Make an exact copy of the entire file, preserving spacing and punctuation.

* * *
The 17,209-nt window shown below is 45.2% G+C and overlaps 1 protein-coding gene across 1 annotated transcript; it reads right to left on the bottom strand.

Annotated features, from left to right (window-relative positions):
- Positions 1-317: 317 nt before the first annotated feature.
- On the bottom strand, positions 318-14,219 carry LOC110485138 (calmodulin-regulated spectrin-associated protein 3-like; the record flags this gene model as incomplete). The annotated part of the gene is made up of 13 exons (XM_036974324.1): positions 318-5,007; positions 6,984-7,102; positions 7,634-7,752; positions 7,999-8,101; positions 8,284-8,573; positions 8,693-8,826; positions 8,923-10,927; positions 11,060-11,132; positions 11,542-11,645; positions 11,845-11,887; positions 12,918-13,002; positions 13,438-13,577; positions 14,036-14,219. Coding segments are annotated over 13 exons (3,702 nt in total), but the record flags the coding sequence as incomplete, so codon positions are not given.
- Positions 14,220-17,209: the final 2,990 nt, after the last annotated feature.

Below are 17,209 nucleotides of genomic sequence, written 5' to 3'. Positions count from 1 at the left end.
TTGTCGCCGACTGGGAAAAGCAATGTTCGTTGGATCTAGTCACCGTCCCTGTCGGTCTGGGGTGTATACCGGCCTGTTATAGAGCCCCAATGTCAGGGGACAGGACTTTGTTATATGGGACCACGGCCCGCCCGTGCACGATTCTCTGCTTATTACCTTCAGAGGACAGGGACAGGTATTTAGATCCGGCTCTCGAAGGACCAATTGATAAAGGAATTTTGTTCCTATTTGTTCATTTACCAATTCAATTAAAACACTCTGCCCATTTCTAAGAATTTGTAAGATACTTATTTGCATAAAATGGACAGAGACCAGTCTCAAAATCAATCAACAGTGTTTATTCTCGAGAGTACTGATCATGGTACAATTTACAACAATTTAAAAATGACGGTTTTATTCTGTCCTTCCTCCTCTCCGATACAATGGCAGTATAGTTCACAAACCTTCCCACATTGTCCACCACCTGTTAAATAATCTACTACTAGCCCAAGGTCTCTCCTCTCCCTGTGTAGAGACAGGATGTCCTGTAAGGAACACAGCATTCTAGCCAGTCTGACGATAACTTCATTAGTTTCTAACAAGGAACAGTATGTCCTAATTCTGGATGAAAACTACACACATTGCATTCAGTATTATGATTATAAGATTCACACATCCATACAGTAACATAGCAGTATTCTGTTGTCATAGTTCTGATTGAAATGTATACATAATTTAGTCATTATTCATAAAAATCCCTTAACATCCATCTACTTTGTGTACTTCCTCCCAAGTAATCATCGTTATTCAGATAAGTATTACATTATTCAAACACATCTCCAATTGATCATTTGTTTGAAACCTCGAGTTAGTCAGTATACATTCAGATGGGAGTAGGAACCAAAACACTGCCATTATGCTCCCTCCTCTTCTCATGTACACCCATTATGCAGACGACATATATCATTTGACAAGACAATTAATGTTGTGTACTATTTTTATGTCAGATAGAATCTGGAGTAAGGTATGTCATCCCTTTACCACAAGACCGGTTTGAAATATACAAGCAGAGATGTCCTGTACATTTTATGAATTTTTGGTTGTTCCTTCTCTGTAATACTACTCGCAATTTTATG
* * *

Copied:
The 17,209-nt window shown below is 45.2% G+C and overlaps 1 protein-coding gene across 1 annotated transcript; it reads right to left on the bottom strand.

Annotated features, from left to right (window-relative positions):
- Positions 1-317: 317 nt before the first annotated feature.
- On the bottom strand, positions 318-14,219 carry LOC110485138 (calmodulin-regulated spectrin-associated protein 3-like; the record flags this gene model as incomplete). The annotated part of the gene is made up of 13 exons (XM_036974324.1): positions 318-5,007; positions 6,984-7,102; positions 7,634-7,752; positions 7,999-8,101; positions 8,284-8,573; positions 8,693-8,826; positions 8,923-10,927; positions 11,060-11,132; positions 11,542-11,645; positions 11,845-11,887; positions 12,918-13,002; positions 13,438-13,577; positions 14,036-14,219. Coding segments are annotated over 13 exons (3,702 nt in total), but the record flags the coding sequence as incomplete, so codon positions are not given.
- Positions 14,220-17,209: the final 2,990 nt, after the last annotated feature.

Below are 17,209 nucleotides of genomic sequence, written 5' to 3'. Positions count from 1 at the left end.
TTGTCGCCGACTGGGAAAAGCAATGTTCGTTGGATCTAGTCACCGTCCCTGTCGGTCTGGGGTGTATACCGGCCTGTTATAGAGCCCCAATGTCAGGGGACAGGACTTTGTTATATGGGACCACGGCCCGCCCGTGCACGATTCTCTGCTTATTACCTTCAGAGGACAGGGACAGGTATTTAGATCCGGCTCTCGAAGGACCAATTGATAAAGGAATTTTGTTCCTATTTGTTCATTTACCAATTCAATTAAAACACTCTGCCCATTTCTAAGAATTTGTAAGATACTTATTTGCATAAAATGGACAGAGACCAGTCTCAAAATCAATCAACAGTGTTTATTCTCGAGAGTACTGATCATGGTACAATTTACAACAATTTAAAAATGACGGTTTTATTCTGTCCTTCCTCCTCTCCGATACAATGGCAGTATAGTTCACAAACCTTCCCACATTGTCCACCACCTGTTAAATAATCTACTACTAGCCCAAGGTCTCTCCTCTCCCTGTGTAGAGACAGGATGTCCTGTAAGGAACACAGCATTCTAGCCAGTCTGACGATAACTTCATTAGTTTCTAACAAGGAACAGTATGTCCTAATTCTGGATGAAAACTACACACATTGCATTCAGTATTATGATTATAAGATTCACACATCCATACAGTAACATAGCAGTATTCTGTTGTCATAGTTCTGATTGAAATGTATACATAATTTAGTCATTATTCATAAAAATCCCTTAACATCCATCTACTTTGTGTACTTCCTCCCAAGTAATCATCGTTATTCAGATAAGTATTACATTATTCAAACACATCTCCAATTGATCATTTGTTTGAAACCTCGAGTTAGTCAGTATACATTCAGATGGGAGTAGGAACCAAAACACTGCCATTATGCTCCCTCCTCTTCTCATGTACACCCATTATGCAGACGACATATATCATTTGACAAGACAATTAATGTTGTGTACTATTTTTATGTCAGATAGAATCTGGAGTAAGGTATGTCATCCCTTTACCACAAGACCGGTTTGAAATATACAAGCAGAGATGTCCTGTACATTTTATGAATTTTTGGTTGTTCCTTCTCTGTAATACTACTCGCAATTTTATG